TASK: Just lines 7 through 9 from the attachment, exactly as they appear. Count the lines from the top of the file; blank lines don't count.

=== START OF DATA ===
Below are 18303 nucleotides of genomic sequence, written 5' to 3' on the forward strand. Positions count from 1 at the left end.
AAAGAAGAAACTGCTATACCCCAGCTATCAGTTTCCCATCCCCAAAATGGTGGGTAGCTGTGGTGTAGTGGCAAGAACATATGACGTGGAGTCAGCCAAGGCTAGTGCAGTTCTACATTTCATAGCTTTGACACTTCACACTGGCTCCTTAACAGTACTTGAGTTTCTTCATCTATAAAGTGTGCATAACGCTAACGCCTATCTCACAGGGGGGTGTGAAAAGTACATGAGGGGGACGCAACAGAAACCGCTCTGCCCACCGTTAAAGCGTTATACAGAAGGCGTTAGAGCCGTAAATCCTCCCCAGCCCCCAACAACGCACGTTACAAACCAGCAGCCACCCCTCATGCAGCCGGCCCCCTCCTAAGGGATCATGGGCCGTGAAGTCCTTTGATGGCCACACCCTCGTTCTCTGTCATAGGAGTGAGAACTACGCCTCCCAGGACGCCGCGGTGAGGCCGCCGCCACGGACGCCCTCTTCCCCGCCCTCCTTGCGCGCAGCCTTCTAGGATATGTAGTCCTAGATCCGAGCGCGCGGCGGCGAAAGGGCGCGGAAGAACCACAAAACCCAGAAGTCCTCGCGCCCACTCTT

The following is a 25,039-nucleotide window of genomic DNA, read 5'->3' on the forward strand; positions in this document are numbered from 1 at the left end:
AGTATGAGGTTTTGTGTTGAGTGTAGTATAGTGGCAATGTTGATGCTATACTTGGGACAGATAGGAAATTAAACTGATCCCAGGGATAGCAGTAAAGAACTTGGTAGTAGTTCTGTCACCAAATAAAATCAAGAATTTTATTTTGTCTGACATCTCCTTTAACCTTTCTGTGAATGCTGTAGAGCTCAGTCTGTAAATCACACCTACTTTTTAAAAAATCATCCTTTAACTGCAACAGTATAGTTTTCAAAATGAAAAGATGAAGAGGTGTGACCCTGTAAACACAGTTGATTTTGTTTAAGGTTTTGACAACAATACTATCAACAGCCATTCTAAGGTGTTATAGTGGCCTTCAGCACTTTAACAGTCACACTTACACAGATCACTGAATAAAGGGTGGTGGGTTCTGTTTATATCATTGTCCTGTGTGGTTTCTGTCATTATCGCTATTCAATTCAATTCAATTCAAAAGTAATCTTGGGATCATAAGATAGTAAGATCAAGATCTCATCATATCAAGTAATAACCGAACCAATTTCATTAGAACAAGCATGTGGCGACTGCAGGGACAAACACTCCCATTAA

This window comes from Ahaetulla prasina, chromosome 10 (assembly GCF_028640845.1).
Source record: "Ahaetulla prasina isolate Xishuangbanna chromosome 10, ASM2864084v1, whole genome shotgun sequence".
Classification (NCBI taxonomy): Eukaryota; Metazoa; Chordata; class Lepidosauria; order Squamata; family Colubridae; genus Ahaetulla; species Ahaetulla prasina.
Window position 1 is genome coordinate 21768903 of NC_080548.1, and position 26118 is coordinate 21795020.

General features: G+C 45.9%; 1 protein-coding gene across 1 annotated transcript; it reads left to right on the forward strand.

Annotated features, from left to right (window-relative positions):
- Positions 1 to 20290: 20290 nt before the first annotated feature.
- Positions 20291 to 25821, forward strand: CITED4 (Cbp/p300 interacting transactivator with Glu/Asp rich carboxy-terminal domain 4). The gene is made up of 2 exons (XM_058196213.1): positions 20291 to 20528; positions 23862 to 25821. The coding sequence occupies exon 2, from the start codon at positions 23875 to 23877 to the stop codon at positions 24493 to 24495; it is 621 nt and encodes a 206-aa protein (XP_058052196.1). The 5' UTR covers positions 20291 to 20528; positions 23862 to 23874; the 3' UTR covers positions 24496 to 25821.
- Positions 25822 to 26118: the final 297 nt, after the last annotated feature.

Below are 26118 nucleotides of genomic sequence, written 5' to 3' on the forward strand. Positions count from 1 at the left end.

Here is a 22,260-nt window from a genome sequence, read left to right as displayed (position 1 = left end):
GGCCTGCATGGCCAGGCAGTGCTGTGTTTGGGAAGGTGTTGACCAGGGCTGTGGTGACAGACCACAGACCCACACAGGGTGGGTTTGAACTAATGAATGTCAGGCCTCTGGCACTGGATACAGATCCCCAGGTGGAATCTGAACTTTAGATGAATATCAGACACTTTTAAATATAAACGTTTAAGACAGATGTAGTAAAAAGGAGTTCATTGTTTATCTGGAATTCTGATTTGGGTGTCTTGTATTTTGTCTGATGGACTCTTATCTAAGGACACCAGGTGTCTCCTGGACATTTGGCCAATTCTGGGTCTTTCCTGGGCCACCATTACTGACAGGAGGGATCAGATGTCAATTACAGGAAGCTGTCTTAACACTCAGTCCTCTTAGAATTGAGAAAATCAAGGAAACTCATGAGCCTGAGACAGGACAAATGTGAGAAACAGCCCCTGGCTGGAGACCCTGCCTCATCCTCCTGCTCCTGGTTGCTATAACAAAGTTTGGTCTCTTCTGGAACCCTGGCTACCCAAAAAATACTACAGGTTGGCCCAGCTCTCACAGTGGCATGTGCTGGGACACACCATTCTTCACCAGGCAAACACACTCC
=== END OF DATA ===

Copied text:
Classification (NCBI taxonomy): Eukaryota; Metazoa; Chordata; class Lepidosauria; order Squamata; family Colubridae; genus Ahaetulla; species Ahaetulla prasina.
Window position 1 is genome coordinate 21768903 of NC_080548.1, and position 26118 is coordinate 21795020.

General features: G+C 45.9%; 1 protein-coding gene across 1 annotated transcript; it reads left to right on the forward strand.